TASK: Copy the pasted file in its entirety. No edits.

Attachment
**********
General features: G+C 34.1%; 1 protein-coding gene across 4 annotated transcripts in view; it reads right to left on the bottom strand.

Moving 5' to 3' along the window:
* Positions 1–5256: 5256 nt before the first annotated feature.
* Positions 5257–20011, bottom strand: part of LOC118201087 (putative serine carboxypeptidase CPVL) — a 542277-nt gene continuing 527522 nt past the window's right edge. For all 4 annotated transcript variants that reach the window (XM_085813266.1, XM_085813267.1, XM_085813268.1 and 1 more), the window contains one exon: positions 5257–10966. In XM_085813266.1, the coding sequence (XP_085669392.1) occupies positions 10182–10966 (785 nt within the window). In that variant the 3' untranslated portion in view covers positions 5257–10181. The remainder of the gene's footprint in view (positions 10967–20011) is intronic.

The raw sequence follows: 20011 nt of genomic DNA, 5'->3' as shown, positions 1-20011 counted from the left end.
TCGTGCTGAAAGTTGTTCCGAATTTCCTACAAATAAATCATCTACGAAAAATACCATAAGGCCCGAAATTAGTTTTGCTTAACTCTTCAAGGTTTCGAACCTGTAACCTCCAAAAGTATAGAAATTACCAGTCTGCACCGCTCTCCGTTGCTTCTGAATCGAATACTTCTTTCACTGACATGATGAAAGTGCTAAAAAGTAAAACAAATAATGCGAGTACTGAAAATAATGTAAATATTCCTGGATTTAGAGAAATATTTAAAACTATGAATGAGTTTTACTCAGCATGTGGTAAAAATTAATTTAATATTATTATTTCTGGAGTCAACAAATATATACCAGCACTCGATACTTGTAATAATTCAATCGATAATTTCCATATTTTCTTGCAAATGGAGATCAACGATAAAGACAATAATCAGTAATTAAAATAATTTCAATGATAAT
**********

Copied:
General features: G+C 34.1%; 1 protein-coding gene across 4 annotated transcripts in view; it reads right to left on the bottom strand.

Moving 5' to 3' along the window:
* Positions 1–5256: 5256 nt before the first annotated feature.
* Positions 5257–20011, bottom strand: part of LOC118201087 (putative serine carboxypeptidase CPVL) — a 542277-nt gene continuing 527522 nt past the window's right edge. For all 4 annotated transcript variants that reach the window (XM_085813266.1, XM_085813267.1, XM_085813268.1 and 1 more), the window contains one exon: positions 5257–10966. In XM_085813266.1, the coding sequence (XP_085669392.1) occupies positions 10182–10966 (785 nt within the window). In that variant the 3' untranslated portion in view covers positions 5257–10181. The remainder of the gene's footprint in view (positions 10967–20011) is intronic.

The raw sequence follows: 20011 nt of genomic DNA, 5'->3' as shown, positions 1-20011 counted from the left end.
TCGTGCTGAAAGTTGTTCCGAATTTCCTACAAATAAATCATCTACGAAAAATACCATAAGGCCCGAAATTAGTTTTGCTTAACTCTTCAAGGTTTCGAACCTGTAACCTCCAAAAGTATAGAAATTACCAGTCTGCACCGCTCTCCGTTGCTTCTGAATCGAATACTTCTTTCACTGACATGATGAAAGTGCTAAAAAGTAAAACAAATAATGCGAGTACTGAAAATAATGTAAATATTCCTGGATTTAGAGAAATATTTAAAACTATGAATGAGTTTTACTCAGCATGTGGTAAAAATTAATTTAATATTATTATTTCTGGAGTCAACAAATATATACCAGCACTCGATACTTGTAATAATTCAATCGATAATTTCCATATTTTCTTGCAAATGGAGATCAACGATAAAGACAATAATCAGTAATTAAAATAATTTCAATGATAAT